Music in the Community and for the Community with Annie Griffith

Music in the Community and for the Community with Annie Griffith


Cough. Cough. Coughcoughcough.

Depositphotos_6301020_mI’m writing this from home today as I am not feeling very well.  I have a cold, but one that doesn’t seem to have lingered around my nose and sinuses as they often do, but one which seems to have skipped straight to my throat and lungs, leaving me with a high temperature whilst trying to fight it off.

It strikes me that I am probably not the only person to be dealing with this at the moment, as colds and coughs are very prevalent in late winter and early spring.

So, how do I deal with a cold, and particularly the kind of cough that steals your voice?  I’ve had a LOT of practice over the years.  I often claim that I could stub my toe and get a cough, and it’s true.  Eventually, everything settles to my lungs and I feel dreadful, and my voice suffers hugely as well.

First up, I think it is really important to understand what is happening when you cough all the time.  When you talk or sing, your vocal folds move gently in different configurations to allow the sound to be formed and projected in the way that you want.  When you cough (in this case to expel foreign matter such as phlegm from your throat and lungs), your folds are suddenly forced wide open and air expels from your lungs at over 100mph.  If you do this often (personally, I tend to have coughing spasms, wherein I cough repeatedly for up to three or four minutes with increasing strength, until I choke or sometimes gag) then the delicate muscles of your vocal folds are being forced, time and time again, into an uncomfortably open position, and shaken by the force of air moving past them.  They dry out very quickly, which then makes them more unwilling to move.  Another cough after this point will inevitably bruise the folds, making them more tender and even more unable to move.  You will end up with a croaky, airy voice, because your folds can’t move in the normal manner, and the only thing you can do is allow them to rest.  Here is my personal list of things to do:

  1. Try to limit your coughing.  Medicate regularly and effectively.  Learn what cough medicine works for you.  For me, it is non-branded Pholcodeine Linctus.  It’s available over the counter and is the only thing that breaks that dry, tizzicky cough that causes so much damage.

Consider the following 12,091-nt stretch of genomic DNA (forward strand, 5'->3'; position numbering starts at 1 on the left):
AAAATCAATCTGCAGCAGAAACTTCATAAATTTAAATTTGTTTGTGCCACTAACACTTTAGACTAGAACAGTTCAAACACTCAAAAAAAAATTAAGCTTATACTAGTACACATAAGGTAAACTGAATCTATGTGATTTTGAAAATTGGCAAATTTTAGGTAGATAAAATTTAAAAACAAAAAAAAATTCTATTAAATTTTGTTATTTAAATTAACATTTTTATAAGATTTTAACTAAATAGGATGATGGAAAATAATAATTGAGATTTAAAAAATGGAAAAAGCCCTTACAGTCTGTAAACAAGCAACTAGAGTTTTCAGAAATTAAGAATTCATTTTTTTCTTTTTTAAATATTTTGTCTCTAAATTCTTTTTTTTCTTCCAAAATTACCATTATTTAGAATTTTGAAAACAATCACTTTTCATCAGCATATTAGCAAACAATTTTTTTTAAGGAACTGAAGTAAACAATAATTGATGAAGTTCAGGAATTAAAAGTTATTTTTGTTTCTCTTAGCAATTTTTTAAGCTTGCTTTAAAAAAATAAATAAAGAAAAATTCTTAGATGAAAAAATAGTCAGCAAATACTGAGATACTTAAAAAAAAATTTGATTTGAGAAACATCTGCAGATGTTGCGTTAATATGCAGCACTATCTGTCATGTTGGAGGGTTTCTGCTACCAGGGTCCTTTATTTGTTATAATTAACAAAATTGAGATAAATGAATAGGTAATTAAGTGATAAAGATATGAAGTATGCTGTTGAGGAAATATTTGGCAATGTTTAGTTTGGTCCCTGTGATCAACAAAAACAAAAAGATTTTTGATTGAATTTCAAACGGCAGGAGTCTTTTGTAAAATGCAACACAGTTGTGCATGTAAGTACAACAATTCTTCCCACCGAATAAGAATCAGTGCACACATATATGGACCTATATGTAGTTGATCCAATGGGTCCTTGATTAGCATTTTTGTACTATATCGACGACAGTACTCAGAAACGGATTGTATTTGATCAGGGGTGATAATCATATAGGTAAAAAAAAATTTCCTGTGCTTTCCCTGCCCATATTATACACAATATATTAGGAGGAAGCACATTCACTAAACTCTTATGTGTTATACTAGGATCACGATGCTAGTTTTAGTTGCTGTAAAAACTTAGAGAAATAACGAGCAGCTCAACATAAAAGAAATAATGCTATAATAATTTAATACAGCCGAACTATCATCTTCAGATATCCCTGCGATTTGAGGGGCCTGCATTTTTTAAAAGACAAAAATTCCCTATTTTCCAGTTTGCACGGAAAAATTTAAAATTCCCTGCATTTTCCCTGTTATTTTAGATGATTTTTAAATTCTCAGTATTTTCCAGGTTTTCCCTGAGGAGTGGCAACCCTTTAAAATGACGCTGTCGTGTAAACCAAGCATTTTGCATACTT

2. Sooth your throat.  Pastilles and lozenges are good, and will make your throat moister, limiting the damage of the air inherent in coughing.  I recommend Vocalzone pastilles.  They taste like a mixture of earwax and liquorice, but do the job very effectively.  I can only force myself to use them in extreme conditions.  A nice Strepsil works more palatably for me.
  3. Eat chocolate.  Really – it’s very good for stopping coughing.  It has been medically proven and everything!  It has the pleasant side effect of BEING CHOCOLATE as well.  What’s not to like?
  4. Drink pineapple juice.  There isn’t much in the way of medical science to support it (unlike the chocolate thing above), but it’s a long held belief by many singers that it soothes the throat, helps to disperse mucous, and helps with restoring a voice to health.  I’ve personally found it very helpful, but can’t prove it!  Don’t drink too much, though – there’s an enzyme in it which attacks the collagen in your cheeks and tongue and will hurt if you drink a whole carton in one go!
  5. Don’t whisper.  You use more air, and dry out your folds really effectively.  Don’t do it.
  6. Keep your voice moving.  If you keep absolutely silent when you have a cold, the likelihood is that phlegm will settle on your folds and not be shaken free. This will actually make your voice worse, as those little muscles are now trying to work whilst bruised from coughing and with a horrible lump of dried up gunk layered over them.  Yuk!  Keep talking gently and trying occasional very quiet “siren” exercises to keep them clear and functioning.
  7. Neti Pot!  I always forget to recommend this one, but if you are bunged up, and particularly at that stage of a cold I like to call, “My Head is a Glue Factory”, try a Neti Pot.  You fill them with lukewarm saline solution, tilt your head sideways and forwards and stick the nozzle into your nostril and pour the water in.  Keep your throat closed and do it over a sink.  The water will swoosh around your sinuses, feel very strange, but clear out all of that gunk when it streams out of the other nostril.  The first nose-blow after a Neti Pot treatment is one of the more joyful experiences of life.  They aren’t that common in the UK, but you can buy them online.  I love mine with a burning passion, and haven’t accidentally waterboarded myself yet!
  8. Drink water.  Lots of water.  Colds and coughs dry you out.  Decongestants dry you out even more.  Drink as much water as you can bear, it will moisturise all of the mucous membranes in your body, make you feel better, and enable your body to fight the infection more effectively.  It will also make your skin look better!

So – have you got any cold/cough fighting tips?  Do chip in!  I’m going to have some more tea and hope that I’m well enough to lead choir tonight – although maybe from a distance so I don’t cough over anyone!.

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